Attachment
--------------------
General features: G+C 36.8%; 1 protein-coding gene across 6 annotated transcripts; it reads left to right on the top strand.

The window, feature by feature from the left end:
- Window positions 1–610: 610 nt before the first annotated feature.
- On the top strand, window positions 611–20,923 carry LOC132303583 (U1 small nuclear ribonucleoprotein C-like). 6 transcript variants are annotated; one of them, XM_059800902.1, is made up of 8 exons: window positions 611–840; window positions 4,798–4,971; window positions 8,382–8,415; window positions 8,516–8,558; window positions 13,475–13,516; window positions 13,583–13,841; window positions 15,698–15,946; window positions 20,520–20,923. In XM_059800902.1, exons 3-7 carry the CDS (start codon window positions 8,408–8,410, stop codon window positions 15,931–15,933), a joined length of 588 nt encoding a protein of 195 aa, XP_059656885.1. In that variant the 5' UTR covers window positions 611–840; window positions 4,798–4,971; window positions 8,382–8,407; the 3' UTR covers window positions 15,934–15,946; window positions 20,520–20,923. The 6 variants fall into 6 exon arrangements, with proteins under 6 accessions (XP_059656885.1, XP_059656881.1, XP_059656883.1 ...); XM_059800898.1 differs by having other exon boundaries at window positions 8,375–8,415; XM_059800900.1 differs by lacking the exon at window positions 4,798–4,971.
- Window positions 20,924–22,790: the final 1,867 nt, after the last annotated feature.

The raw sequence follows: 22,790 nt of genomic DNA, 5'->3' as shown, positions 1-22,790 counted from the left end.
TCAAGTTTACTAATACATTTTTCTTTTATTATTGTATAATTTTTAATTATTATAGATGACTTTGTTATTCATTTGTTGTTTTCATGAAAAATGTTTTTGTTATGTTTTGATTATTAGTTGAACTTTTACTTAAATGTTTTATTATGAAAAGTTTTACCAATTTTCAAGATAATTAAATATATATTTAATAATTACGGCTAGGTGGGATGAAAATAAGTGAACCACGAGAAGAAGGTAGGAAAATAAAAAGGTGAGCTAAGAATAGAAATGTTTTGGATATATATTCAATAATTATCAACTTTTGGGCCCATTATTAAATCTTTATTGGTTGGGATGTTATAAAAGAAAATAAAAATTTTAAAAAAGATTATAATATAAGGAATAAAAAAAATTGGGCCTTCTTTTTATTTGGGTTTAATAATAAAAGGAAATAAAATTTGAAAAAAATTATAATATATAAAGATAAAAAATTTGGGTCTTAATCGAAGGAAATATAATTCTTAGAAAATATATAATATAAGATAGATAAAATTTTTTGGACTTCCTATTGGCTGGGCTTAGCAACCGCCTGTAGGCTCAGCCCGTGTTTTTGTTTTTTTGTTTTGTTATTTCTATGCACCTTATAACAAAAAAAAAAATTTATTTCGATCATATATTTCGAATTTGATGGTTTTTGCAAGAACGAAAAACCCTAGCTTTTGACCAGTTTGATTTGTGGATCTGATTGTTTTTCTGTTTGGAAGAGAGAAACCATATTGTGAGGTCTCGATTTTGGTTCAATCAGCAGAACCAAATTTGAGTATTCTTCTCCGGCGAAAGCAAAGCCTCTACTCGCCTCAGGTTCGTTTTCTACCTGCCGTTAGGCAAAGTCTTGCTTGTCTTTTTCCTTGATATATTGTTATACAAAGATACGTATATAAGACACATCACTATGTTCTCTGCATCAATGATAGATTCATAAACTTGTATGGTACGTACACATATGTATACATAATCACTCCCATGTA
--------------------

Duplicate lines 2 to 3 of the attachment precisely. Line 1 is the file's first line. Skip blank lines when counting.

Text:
The window, feature by feature from the left end:
- Window positions 1–610: 610 nt before the first annotated feature.